Structure & Cultural Pattern Analysis
Sometimes everything just goes wrong. It quickly becomes clear that things are not going the way they should be going in an organization – but what exactly is wrong? Why are the existing processes not functioning properly – although they were properly tested in advance? Why do the change mechanisms fail to chime – although the team worked for months on end with representatives from various departments to figure it out? Or, more precisely: Why are we losing both customers and staff? Why has everyone become so unproductive? Why is it so difficult to make the right decisions? Why does our workforce refuse to accept responsibility for their work?
Those are but a few of the many questions we encounter in our interactions with corporate leaders. They have one thing in common: They want to understand what is happening within and with their companies. What works and what doesn’t – and why.
Our approach starts from the assumption that every iterated problem contains some functionality that has developed especially in the context of the respective organization. This is why we don’t search for the heroes or the culprits; rather, we hunt for the basic structural and cultural-environmental anomalies in the respective organization which are responsible for the actions and attitudes of its workforce.
Our methods of analyzing structures and cultural patterns are based on systems theoretical organizational diagnostics. The result is insight into what environment within an organization has spawned the forces behind nearly all everyday decisions. Put differently, we want to uncover the hidden rules of the game we are observing. Once we have identified these secrets, we can proceed to determine which gears can be put in motion to create true change.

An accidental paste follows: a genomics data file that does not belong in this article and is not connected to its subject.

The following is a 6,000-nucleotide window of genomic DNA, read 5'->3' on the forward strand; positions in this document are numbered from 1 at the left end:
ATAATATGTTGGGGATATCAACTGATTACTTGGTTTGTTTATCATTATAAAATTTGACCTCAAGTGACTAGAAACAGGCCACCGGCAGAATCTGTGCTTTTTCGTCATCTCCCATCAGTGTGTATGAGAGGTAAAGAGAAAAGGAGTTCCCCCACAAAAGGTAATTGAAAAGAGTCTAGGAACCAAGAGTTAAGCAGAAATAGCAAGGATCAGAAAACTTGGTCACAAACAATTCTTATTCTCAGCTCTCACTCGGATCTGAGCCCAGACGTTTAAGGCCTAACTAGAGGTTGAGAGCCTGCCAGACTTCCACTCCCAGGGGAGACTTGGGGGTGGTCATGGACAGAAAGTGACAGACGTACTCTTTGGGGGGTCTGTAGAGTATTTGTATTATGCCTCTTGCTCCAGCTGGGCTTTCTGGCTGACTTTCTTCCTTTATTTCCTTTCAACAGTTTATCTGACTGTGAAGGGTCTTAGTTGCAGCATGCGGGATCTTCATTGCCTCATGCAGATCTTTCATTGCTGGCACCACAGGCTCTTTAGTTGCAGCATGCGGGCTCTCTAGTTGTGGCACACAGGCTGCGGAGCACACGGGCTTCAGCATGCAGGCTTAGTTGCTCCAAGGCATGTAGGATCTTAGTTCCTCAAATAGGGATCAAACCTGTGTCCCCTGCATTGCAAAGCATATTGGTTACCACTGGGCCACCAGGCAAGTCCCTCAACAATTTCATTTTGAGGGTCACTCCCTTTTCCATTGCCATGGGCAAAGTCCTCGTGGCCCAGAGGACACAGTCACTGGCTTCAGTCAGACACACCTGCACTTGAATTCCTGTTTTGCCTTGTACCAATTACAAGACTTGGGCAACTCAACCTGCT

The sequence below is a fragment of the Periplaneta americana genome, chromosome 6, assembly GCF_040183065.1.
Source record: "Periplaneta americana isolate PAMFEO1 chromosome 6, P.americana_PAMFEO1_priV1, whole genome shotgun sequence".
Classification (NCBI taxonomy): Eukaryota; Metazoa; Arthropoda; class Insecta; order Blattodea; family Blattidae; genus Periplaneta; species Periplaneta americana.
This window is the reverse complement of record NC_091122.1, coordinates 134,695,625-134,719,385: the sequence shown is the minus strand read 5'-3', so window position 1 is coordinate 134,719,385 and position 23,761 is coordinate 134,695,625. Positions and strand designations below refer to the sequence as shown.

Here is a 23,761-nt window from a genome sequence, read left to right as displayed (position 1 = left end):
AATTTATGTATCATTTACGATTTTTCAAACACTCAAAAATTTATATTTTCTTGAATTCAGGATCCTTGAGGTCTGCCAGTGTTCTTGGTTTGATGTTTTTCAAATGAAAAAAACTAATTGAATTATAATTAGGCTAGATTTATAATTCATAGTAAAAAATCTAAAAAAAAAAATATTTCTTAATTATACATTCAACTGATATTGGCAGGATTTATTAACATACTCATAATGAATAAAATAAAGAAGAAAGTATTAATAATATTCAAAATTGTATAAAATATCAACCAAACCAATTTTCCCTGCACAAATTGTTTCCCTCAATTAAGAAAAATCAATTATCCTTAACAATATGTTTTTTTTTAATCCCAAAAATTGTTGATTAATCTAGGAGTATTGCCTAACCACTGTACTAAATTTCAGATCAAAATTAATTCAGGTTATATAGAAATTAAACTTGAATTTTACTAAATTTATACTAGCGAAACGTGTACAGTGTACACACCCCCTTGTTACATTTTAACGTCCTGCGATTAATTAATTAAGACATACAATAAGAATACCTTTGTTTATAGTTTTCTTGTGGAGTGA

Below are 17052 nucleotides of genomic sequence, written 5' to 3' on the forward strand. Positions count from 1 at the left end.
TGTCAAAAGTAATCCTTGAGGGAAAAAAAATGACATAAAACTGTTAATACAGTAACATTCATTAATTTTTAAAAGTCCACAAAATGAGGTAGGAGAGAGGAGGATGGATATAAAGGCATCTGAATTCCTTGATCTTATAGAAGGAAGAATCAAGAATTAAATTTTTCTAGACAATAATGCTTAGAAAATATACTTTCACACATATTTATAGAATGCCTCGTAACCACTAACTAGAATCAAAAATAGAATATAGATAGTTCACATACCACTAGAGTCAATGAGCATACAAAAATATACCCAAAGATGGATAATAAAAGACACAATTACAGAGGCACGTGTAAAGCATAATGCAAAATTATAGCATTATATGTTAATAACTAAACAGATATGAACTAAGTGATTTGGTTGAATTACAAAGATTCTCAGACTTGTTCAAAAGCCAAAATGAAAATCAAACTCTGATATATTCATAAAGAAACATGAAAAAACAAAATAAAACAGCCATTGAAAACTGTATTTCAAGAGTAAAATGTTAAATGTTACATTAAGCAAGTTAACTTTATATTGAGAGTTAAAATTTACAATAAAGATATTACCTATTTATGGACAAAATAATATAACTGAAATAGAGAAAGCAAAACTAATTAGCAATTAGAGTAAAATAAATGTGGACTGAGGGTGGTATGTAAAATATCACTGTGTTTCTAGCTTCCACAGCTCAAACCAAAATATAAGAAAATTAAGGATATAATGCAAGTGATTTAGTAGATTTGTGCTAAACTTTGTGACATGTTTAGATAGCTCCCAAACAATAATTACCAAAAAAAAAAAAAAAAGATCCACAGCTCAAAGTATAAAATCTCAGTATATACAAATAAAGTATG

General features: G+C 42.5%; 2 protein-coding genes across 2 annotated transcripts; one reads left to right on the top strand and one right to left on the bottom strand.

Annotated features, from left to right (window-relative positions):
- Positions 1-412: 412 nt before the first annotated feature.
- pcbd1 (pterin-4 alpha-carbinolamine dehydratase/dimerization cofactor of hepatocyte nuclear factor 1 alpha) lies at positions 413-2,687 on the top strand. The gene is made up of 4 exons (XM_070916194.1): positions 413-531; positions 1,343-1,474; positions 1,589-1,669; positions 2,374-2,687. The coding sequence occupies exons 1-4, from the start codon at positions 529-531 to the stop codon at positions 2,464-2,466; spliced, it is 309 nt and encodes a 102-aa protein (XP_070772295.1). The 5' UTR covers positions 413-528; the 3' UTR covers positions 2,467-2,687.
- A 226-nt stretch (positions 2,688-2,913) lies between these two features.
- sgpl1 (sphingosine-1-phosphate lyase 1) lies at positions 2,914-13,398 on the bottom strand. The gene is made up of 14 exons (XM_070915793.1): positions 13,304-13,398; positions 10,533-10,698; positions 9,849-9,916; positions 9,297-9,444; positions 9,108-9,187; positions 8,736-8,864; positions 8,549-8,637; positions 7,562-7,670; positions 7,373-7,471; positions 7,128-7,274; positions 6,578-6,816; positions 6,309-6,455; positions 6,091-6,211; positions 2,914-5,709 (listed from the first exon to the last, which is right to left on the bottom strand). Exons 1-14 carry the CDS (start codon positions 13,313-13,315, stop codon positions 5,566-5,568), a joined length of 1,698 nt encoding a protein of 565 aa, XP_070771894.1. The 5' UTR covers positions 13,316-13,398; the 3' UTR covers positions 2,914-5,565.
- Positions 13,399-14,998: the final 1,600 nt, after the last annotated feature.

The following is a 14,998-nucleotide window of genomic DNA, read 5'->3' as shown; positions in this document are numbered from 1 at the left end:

Do you have questions?
»The mirroring approach of the Organeers to studying our structure and cultural work environment gave us the proper perspective to fundamentally rethink our problem. Previously, we had felt restricted by the existing scope of action afforded us. Yet, it turned out that we were much less helpless than we apparently felt we were, precisely because our solutions were so limited in scope.«
Linnar Schwarz, COO
It appeared that we were not doing a very good job of selling things. We regularly failed to reach our goals, and there was continual friction between the Sales Department and the Marketing Department. We thought it was clear: The salespeople were just bad at it, so we needed to readjust our hiring procedures. But then, when our Head of Sales went out of the room, someone commented: Maybe it’s not just the staff. Maybe it’s our whole system.
The mirroring approach of the Organeers to studying our structure and cultural work environment gave us the proper perspective to fundamentally rethink our problem. Previously, we had felt restricted by the existing scope of action afforded us. Yet, it turned out that we were much less helpless than we apparently felt we were, precisely because our solutions were so limited in scope.
At the beginning, it felt like getting caught red-handed. Today, I see it much more positive since I have gained new perspectives as well as considerably more latitude in my decision-making. And at first, I had to get used to the idea of not paying per diems but for joint problem-solving. Now I’m totally cool with everything, now that our interests have become aligned.
The changes precipitated by what we learned from the analyses were originally situated in the sales and marketing divisions, whereas today you can find them literally everywhere in the company. An example is that we now have a hard and fast product strategy that specifies where we are headed, without the need for a back door escape route.